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UAEU licenses BioLegend (USA) to use 4 of its patents in order to diagnose Parkinson's disease

May 31, 2016

The United Arab Emirates University (UAEU) has signed a licensing agreement with USA-based global pharmaceutical company BioLegend, Inc. to use four different UAEU patents in biotechnology. The license was granted in order to develop diagnostic tools for the early detection of Parkinson's Disease and possibly other neurological diseases.

The technology was developed at UAEU and is patent protected in the USA, the European Union and other countries and regions worldwide. Dr. Ali Rashid Al Noaimi, Vice Chancellor of UAEU, signed the agreement on behalf of the university, while Dr. Gene Lay, the CEO and founder of BioLegend signed on behalf of the US company.

His Excellency Dr. Ali Rashid Al Nuaimi, Vice Chancellor of UAEU, stressed that this patent agreement was the second of its kind at UAEU. This is yet more evidence of the university's pursuit of excellence in order to follow the directives of the national leadership headed by His Highness Sheikh Khalifa Bin Zayed Al Nahyan, the President of UAE; and in accordance with the vision of His Highness Sheikh Mohammed Bin Rashid Al Maktoum, Vice President and Prime Minister of the UAE and Ruler of Dubai. Such directives are further supported by His Highness General Sheikh Mohammed Bin Zayed Al Nahyan, Crown Prince of Abu Dhabi and Deputy Supreme Commander of the Armed Forces. This is also in tune with UAE Vision 2021. The Vice Chancellor added that UAEU reflects the leadership's focus on healthcare. Finally, he also added that, "the knowledge-based economy is part of the global economy and our national university should protect and market its technological discoveries and collaborate with industrial leaders globally and within the country."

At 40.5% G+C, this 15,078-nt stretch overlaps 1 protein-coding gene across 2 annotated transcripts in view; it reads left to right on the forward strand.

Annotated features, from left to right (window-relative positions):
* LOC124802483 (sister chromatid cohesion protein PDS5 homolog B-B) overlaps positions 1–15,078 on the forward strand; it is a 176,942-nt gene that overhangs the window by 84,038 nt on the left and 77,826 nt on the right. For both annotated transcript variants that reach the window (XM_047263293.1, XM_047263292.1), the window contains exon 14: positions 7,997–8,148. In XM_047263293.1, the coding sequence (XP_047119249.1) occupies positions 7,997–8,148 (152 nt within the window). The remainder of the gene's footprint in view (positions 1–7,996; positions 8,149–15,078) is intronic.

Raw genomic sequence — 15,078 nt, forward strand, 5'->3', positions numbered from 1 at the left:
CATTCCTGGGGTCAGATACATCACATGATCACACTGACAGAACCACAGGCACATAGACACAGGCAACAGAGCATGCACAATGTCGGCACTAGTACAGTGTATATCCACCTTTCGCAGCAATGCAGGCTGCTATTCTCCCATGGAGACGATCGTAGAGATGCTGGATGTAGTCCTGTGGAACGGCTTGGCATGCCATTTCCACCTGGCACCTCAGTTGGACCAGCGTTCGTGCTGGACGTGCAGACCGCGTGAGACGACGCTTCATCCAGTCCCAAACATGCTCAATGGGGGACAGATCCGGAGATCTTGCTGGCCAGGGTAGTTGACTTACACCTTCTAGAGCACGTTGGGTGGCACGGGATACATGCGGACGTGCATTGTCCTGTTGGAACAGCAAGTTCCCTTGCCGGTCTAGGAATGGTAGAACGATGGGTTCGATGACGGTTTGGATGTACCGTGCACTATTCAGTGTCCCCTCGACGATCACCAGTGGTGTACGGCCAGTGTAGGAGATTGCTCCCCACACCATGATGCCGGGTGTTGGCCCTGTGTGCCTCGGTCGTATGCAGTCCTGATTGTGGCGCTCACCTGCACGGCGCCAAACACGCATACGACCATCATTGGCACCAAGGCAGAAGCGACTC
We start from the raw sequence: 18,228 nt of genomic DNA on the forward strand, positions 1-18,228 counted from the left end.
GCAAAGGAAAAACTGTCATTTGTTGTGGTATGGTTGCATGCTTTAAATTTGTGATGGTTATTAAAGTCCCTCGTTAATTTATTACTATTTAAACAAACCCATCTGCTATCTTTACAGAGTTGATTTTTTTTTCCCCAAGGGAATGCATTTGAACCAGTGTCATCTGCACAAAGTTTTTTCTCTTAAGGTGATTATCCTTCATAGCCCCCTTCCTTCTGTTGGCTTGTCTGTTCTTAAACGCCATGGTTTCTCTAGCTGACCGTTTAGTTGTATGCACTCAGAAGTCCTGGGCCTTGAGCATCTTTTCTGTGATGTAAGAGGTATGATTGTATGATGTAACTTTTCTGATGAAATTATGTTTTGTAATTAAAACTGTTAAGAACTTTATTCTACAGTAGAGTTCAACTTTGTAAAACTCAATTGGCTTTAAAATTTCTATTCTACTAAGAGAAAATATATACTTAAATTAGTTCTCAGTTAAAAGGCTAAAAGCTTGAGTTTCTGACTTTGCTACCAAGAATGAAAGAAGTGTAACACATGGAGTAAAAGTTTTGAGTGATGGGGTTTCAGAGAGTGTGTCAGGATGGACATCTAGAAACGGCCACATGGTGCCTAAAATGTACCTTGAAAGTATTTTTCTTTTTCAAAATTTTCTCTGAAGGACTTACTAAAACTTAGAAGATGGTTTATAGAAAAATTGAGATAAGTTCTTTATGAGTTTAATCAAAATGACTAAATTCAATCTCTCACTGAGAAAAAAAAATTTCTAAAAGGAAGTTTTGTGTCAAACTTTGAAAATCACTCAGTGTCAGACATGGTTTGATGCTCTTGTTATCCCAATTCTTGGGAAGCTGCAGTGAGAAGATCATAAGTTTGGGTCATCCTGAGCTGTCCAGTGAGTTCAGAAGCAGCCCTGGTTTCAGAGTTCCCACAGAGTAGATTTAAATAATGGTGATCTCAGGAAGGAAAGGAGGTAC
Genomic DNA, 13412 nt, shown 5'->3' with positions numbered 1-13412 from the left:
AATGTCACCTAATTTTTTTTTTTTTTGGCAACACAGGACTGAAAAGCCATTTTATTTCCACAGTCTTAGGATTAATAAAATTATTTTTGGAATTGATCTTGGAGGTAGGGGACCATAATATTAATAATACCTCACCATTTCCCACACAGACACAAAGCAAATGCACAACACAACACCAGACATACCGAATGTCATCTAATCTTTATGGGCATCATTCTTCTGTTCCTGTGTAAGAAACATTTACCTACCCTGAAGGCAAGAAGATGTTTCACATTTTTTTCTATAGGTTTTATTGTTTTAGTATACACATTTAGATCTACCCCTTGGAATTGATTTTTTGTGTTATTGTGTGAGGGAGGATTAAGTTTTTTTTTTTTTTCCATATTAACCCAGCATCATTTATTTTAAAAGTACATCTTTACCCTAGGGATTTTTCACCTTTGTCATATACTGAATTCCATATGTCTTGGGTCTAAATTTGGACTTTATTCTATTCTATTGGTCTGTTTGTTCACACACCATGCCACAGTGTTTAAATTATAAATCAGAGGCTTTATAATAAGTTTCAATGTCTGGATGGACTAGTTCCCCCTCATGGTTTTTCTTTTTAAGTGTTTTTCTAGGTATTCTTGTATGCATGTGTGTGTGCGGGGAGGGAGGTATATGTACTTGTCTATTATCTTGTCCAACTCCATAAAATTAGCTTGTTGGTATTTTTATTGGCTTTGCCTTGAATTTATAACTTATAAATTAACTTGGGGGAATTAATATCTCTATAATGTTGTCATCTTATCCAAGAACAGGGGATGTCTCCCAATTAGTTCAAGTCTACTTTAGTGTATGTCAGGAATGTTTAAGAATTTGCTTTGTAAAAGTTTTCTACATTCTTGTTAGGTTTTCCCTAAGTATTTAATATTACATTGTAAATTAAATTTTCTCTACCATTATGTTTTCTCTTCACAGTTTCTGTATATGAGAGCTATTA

Dr. Al Nuaimi also welcomed the announcement by saying that UAEU was honoured to cooperate with a global pharmaceutical company that specialized in brain diseases and neurological research as just such research is being carried out at the university. He also highlighted the importance of protecting research results by filing patent applications to protect the new discoveries: "UAEU has more than 80 different new inventions and around 190 patent applications in its portfolio, of which 36 have already been granted."

Dr. Gene Lay added that BioLegend were, "happy to have a partnership with United Arab Emirates University and is committed to the commercial development and exploitation of these patents." He further added that BioLegend was striving to provide quality research reagents and expert technical support to the worldwide scientific. Their mission is to accelerate research and discovery by providing the highest quality products at outstanding value, along with superior customer service and technical support.

Professor Ghaleb Al Hadrami, the Deputy Vice Chancellor for Research and Graduate Studies, said that the university supports scientific excellence and innovation and said that, "there were four international competitors negotiating for the license, however our office chose BioLegend due to their leading position in developing and manufacturing world-class, cutting-edge immunological reagents for biomedical research." He also noted the efforts of Mohamed Al Hemairy, Head of Patents and Technology Transfer at the university, and said that, "this deal took over a year of discussion before reaching a mutual consensus. Licensing biochemistry patents in the neurological sciences is challenging due to the complexity of the technology, as well as the time it requires to negotiate the details of the agreement especially when it involves human experimentation."

The driving force behind this technology is Professor Omar El-Agnaf and his team of experienced postdoctoral and postgraduate researchers in the College of Medicine and Health Sciences at UAEU. They developed assays for the detection of proteins involved in Parkinson's Disease. Between seven to ten million people worldwide live with Parkinson's Disease and the lack of early detection is recognised as an impediment to effective clinical intervention as well as retarding the development of new therapeutics.
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United Arab Emirates University

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